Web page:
A lot of people in the country will be looking at Indianapolis for a long time because we have two people in key positions in our sports franchises that the nation will be talking about.

-- Indianapolis Mayor Greg Ballard on Andrew Luck and Paul George
The Pacers have been looking for a franchise player since Miller gave a final wave to his 18-year Hall of Fame career more than eight years ago.

The 23-year-old George has stepped up to fill that void by becoming one of the NBA's premier all-around players and an MVP candidate. George, an All-Star last season, is averaging 23.8 points, 5.8 rebounds and 2.0 steals while defending the opposing teams' best perimeter player each game.

Luck's task was even tougher. The 24-year-old was selected to replace Manning, the person responsible for leading the Colts to two Super Bowls and having Lucas Oil Stadium built, less than two months after the team released Manning. All Luck has done is lead the Colts to the playoffs in his first two seasons.

“They both represent Indianapolis very, very well,” Indianapolis Mayor Greg Ballard said. “You can't just win in Indianapolis and in Indiana, you have to win the right way otherwise it's not accepted. I'm not sure they would be as well received in the city or the state without strong character traits. A lot of people in the country will be looking at Indianapolis for a long time because we have two people in key positions in our sports franchises that the nation will be talking about.”

Don't ask George or Luck to talk about themselves, though. They'd rather praise their teammates because they wouldn't have their success without them, according to Luck.

George declined to do a one-on-one with ESPN earlier this season. He would agree to the interview only if the entire starting five took part. Luck has been beat up like a punching bag by defenses because of poor blocking by the offensive line. But he refuses to point the finger at that group. His reasoning for it is that he needs to get rid of the ball quicker or take a step up in the pocket to avoid the rush.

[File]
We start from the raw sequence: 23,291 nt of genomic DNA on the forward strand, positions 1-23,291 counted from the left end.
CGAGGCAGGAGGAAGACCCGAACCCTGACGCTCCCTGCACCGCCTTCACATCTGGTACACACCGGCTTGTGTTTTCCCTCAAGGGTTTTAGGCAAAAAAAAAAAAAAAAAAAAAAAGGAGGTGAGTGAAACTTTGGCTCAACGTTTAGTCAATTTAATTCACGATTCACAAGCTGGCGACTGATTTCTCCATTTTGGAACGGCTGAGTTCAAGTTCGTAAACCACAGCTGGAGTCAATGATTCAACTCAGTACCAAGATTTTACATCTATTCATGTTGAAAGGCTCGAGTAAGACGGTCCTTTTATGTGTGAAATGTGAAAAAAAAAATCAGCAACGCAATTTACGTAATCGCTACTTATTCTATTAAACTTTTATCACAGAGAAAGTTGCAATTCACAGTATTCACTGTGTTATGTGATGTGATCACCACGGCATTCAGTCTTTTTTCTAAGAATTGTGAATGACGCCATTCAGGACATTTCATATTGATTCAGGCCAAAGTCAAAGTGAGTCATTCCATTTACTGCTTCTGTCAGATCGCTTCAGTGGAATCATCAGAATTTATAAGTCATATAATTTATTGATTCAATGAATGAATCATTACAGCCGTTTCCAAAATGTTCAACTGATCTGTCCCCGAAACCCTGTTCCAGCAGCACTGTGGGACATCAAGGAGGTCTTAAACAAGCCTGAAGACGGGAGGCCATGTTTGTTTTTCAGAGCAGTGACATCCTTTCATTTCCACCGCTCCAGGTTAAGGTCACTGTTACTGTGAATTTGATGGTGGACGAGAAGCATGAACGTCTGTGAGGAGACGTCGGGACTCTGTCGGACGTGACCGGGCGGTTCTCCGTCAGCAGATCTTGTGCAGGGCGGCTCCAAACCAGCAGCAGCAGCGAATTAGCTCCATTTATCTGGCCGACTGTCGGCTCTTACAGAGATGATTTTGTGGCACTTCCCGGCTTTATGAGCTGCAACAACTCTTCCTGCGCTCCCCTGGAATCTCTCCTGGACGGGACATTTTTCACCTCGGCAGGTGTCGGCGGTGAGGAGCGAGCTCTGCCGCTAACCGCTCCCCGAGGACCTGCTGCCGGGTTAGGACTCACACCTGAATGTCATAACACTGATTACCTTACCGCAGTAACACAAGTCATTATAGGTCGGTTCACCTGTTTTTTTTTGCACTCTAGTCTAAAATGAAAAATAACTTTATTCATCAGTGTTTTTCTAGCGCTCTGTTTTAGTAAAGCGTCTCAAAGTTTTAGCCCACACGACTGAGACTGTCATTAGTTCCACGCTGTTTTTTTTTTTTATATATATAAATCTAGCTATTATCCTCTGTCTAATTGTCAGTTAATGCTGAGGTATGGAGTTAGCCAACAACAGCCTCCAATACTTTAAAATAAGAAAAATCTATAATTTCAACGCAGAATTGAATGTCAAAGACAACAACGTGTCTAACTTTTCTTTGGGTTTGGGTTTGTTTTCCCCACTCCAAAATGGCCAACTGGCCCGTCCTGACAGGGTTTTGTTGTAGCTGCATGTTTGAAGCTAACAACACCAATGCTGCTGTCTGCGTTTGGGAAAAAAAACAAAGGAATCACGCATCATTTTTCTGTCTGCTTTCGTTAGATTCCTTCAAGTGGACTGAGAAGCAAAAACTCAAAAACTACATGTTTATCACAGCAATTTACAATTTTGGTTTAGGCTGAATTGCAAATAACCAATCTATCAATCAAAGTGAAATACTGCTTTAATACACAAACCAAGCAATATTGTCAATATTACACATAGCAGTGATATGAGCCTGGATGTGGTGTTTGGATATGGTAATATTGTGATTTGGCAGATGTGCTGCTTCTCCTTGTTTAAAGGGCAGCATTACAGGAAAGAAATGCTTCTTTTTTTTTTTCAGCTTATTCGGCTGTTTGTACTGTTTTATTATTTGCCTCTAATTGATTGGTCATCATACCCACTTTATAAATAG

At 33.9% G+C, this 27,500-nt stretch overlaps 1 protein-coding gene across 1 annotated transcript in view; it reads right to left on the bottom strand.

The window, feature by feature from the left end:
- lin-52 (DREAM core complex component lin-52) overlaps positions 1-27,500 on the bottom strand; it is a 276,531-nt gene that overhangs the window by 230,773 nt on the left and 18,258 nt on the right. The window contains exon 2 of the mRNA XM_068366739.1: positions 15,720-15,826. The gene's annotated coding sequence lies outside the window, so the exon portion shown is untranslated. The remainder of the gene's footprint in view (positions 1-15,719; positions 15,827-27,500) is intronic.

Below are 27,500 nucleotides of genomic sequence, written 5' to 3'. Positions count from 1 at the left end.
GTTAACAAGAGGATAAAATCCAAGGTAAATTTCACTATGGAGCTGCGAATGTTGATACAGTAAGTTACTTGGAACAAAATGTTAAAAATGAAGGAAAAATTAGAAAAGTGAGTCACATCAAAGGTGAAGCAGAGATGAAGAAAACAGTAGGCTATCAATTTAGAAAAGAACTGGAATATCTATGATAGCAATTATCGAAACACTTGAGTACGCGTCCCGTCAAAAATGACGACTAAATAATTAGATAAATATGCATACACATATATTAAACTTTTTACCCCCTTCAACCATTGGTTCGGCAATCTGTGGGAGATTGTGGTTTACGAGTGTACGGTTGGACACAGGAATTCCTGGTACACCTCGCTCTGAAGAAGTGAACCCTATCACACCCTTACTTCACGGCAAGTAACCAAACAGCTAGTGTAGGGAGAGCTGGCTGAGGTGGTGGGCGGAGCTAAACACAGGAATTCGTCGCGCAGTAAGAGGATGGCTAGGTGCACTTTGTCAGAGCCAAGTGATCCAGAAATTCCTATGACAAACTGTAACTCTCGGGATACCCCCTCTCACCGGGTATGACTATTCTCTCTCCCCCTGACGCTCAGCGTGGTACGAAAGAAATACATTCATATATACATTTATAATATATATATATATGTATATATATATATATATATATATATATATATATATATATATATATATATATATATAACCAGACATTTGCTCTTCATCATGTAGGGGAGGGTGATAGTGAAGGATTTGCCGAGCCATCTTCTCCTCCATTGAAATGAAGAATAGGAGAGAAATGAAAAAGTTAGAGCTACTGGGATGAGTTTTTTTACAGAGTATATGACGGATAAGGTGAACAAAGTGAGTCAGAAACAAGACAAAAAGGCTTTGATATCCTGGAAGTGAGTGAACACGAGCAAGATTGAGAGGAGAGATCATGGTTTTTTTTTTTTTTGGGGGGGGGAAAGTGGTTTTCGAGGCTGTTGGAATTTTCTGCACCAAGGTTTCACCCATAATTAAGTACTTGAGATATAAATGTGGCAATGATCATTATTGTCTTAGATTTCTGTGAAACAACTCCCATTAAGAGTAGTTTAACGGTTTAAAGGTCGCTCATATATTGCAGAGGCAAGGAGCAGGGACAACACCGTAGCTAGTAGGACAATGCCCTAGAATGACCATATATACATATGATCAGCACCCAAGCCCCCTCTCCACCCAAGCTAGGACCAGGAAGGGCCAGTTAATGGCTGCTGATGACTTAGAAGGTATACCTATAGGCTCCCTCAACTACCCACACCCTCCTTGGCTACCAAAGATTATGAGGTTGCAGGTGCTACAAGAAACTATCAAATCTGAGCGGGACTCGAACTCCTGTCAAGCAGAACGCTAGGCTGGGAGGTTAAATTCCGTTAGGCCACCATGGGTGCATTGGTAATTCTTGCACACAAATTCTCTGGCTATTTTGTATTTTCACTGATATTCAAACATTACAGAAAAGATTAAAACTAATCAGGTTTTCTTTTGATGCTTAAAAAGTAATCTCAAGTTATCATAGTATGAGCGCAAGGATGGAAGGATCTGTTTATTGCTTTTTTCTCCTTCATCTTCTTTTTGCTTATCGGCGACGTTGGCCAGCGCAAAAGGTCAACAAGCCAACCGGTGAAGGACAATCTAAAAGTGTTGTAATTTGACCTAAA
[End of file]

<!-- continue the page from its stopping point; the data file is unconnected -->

[+] EnlargePaul George
Sam Forencich/NBAE/Getty ImagesPaul George and the Pacers currently sit atop the Eastern Conference.
“I think one, I was taught to have a respect for the game, for sports growing up,” Luck said. “Football is the ultimate team sport. It's so cool that the quarterback has to rely on a 315-pounder who has an incredibly different skill set. Any time one person does well, you know there are 10 other guys doing their job. It's such a team sport, so why not make it about everybody else?”

The path the two took to get where they are couldn't be any more different.

Luck was the can't-miss No. 1 overall pick, the best quarterback coming out of the draft since Manning in 1998. The thought that there was even a debate over whom to take between Luck and Robert Griffin III is laughable today.

George was a relatively unknown player out of Fresno State who was projected to be selected late in the first round or early in the second when he first put his name in the 2010 draft. Pacers fans had hoped that Gordon Hayward, an Indianapolis product, would be available when the team picked at No. 10. Team president Larry Bird avoided having the state upset at him when the Utah Jazz selected Hayward at No. 9, making it an easy decision to select George over North Carolina's Ed Davis.

Both teams made the right choice and both teams, along with the rest of the country, know they have a bright future.

“Paul George is emerging as a superstar, an MVP candidate, and Andrew Luck, anybody with a brain knows he'll be an MVP in the future,” Colts punter Pat McAfee said. “Winning now is awesome, but to have that certainty of winning in the future is good for both franchises and for the city. I think it'll attract people to our city.”